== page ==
Phillies add system depth in two deals

Hunter Pence and Shane Victorino go from being NL East teammates to NL West rivals. Howard Smith/US Presswire

The Philadelphia Phillies made two notable trades early Tuesday afternoon, sending Shane Victorino to the Los Angeles Dodgers for Ethan Martin and Josh Lindblom, and Hunter Pence to the San Francisco Giants for Tommy Joseph, Nate Schierholtz and Seth Rosin.

Victorino helps the Dodgers primarily because of who he's replacing, as L.A.'s left fielders have hit a whopping .259/.329/.348 this season, while the replacements for Andre Ethier when he was on the DL were even worse. But Victorino isn't the player he was a year or two ago, as his bat speed has started to slow and his range in center has slipped. He could be worth an extra win to the Dodgers given how little they've gotten from left field this year.

The return for the Phillies is surprisingly good, given his down year and impending free agency. Martin is an upside play, a 2008 first-round pick who has bounced back from two disappointing years when his command and velocity weren't where they were expected to be. The right-hander is 93-97 again and flashes a plus curveball, which could be a very strong combo in a relief role; to start, he'll need to improve his fringy changeup and throw a lot more strikes, although his 12 percent walk rate this year is actually the best of his career and the 23-year-old is striking out almost a man per inning at Double-A Chattanooga. He's a good athlete who had some potential as a third baseman with power in high school.

Lindblom has an above-average fastball but no out pitch; his best weapon is an 82-85 mph slider that isn't really sharp enough to consistently get under hitters' bats, and he should probably junk his slow curveball entirely. He could end up a capable middle reliever, but his value is primarily in his low cost.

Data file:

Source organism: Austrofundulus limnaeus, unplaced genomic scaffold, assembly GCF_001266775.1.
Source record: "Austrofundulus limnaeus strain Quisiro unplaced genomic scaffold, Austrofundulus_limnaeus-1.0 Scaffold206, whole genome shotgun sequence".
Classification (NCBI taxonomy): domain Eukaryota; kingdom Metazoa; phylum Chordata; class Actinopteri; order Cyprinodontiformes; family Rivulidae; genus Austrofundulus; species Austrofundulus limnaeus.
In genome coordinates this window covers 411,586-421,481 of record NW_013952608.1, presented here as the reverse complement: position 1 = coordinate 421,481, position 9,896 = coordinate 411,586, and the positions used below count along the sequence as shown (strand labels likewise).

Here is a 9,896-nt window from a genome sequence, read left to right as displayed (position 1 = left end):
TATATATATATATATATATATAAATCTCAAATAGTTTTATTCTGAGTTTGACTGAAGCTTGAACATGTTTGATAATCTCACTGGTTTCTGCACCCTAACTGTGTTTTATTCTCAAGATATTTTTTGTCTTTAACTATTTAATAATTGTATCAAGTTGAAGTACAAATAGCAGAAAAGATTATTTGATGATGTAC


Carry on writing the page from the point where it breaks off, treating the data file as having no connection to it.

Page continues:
Pence is a marginal upgrade for the Giants over Gregor Blanco, adding more offense but at some cost on defense; AT&amp;T Park also isn't the ideal spot for a hitter like Pence, whose power is above-average but not the kind of huge power that will play even in a large stadium. He'll earn somewhere around $13-14 million in 2013 through arbitration. What boggles the mind is why the Giants allowed Carlos Beltran, a better if more injury-prone player whom they gave up a top prospect for a year ago, to walk away last offseason only to have to trade for a replacement midyear. Did they not realize how lacking their offense would be?

Joseph is an offensive catcher with arm strength whose receiving, although improved from his high school days, needs work and could lead to his moving off the position or ending up a backup. Joseph has above-average raw power right now with average bat speed but good rotation with his strong upper body; his plate discipline is adequate, and his performance this year partly reflects his youth relative to his competition. (He has a .705 OPS for Double-A Richmond and turned 21 a few weeks ago.) If his receiving continues to improve, he could end up a valuable everyday catcher because of his bat, but right now it's probably worse than even money that he can do so.

Schierholtz is a platoon outfielder who's capable in either corner and can hit right-handers well enough to be part of a solution with the proper platoon partner. Rosin is a big, right-handed strikethrower who has seen his velocity spike this summer after he returned to the rotation for high Class A San Jose. His fastball is bumping 95 mph, and he could end up a back-end starter if that holds. It's a very good return for Pence, not close to what the Phillies gave up last summer, but excellent considering Pence's potential cost next year.

Trading two outfielders, even with one coming back, has to open a spot in Philly for the team to give Domonic Brown another chance in the big leagues, although his performance in Triple-A this year has been disappointing. He still has the physical ability to be at least an above-average regular, but frequent mechanical issues with his swing -- along with the team's tinkering -- and poor instincts on the field have held him back. The Phils are in a rare situation for them where they can guarantee him at-bats through the end of the season without having to worry about the standings, which is the right thing to do for him and for the team.